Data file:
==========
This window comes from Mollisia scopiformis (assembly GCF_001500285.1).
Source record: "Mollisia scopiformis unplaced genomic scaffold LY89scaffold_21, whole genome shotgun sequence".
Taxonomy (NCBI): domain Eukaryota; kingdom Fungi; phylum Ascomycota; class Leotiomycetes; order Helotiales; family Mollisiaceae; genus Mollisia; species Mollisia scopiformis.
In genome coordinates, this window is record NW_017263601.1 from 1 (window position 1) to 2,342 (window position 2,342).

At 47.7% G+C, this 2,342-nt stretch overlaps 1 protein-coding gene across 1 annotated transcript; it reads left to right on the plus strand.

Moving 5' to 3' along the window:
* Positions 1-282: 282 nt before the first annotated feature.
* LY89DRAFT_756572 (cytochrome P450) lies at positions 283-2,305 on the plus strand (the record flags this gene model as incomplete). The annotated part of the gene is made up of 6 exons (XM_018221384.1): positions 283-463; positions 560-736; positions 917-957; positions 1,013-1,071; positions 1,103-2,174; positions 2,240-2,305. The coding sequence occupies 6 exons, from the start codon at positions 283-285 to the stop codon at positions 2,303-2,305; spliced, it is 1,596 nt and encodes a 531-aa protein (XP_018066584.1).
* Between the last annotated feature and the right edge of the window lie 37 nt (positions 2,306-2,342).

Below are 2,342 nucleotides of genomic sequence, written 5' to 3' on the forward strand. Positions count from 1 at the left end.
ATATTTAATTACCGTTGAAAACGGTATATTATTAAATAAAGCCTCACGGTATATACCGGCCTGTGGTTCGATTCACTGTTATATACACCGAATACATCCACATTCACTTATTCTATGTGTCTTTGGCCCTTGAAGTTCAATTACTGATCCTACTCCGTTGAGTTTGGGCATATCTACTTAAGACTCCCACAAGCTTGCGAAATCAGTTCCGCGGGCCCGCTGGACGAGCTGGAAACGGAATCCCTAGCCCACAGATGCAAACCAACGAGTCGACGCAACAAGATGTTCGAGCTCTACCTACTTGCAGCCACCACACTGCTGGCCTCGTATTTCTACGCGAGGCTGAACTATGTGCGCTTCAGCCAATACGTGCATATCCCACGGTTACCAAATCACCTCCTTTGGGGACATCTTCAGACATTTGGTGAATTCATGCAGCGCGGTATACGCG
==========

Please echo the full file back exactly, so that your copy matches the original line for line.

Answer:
This window comes from Mollisia scopiformis (assembly GCF_001500285.1).
Source record: "Mollisia scopiformis unplaced genomic scaffold LY89scaffold_21, whole genome shotgun sequence".
Taxonomy (NCBI): domain Eukaryota; kingdom Fungi; phylum Ascomycota; class Leotiomycetes; order Helotiales; family Mollisiaceae; genus Mollisia; species Mollisia scopiformis.
In genome coordinates, this window is record NW_017263601.1 from 1 (window position 1) to 2,342 (window position 2,342).

At 47.7% G+C, this 2,342-nt stretch overlaps 1 protein-coding gene across 1 annotated transcript; it reads left to right on the plus strand.

Moving 5' to 3' along the window:
* Positions 1-282: 282 nt before the first annotated feature.
* LY89DRAFT_756572 (cytochrome P450) lies at positions 283-2,305 on the plus strand (the record flags this gene model as incomplete). The annotated part of the gene is made up of 6 exons (XM_018221384.1): positions 283-463; positions 560-736; positions 917-957; positions 1,013-1,071; positions 1,103-2,174; positions 2,240-2,305. The coding sequence occupies 6 exons, from the start codon at positions 283-285 to the stop codon at positions 2,303-2,305; spliced, it is 1,596 nt and encodes a 531-aa protein (XP_018066584.1).
* Between the last annotated feature and the right edge of the window lie 37 nt (positions 2,306-2,342).

Below are 2,342 nucleotides of genomic sequence, written 5' to 3' on the forward strand. Positions count from 1 at the left end.
ATATTTAATTACCGTTGAAAACGGTATATTATTAAATAAAGCCTCACGGTATATACCGGCCTGTGGTTCGATTCACTGTTATATACACCGAATACATCCACATTCACTTATTCTATGTGTCTTTGGCCCTTGAAGTTCAATTACTGATCCTACTCCGTTGAGTTTGGGCATATCTACTTAAGACTCCCACAAGCTTGCGAAATCAGTTCCGCGGGCCCGCTGGACGAGCTGGAAACGGAATCCCTAGCCCACAGATGCAAACCAACGAGTCGACGCAACAAGATGTTCGAGCTCTACCTACTTGCAGCCACCACACTGCTGGCCTCGTATTTCTACGCGAGGCTGAACTATGTGCGCTTCAGCCAATACGTGCATATCCCACGGTTACCAAATCACCTCCTTTGGGGACATCTTCAGACATTTGGTGAATTCATGCAGCGCGGTATACGCG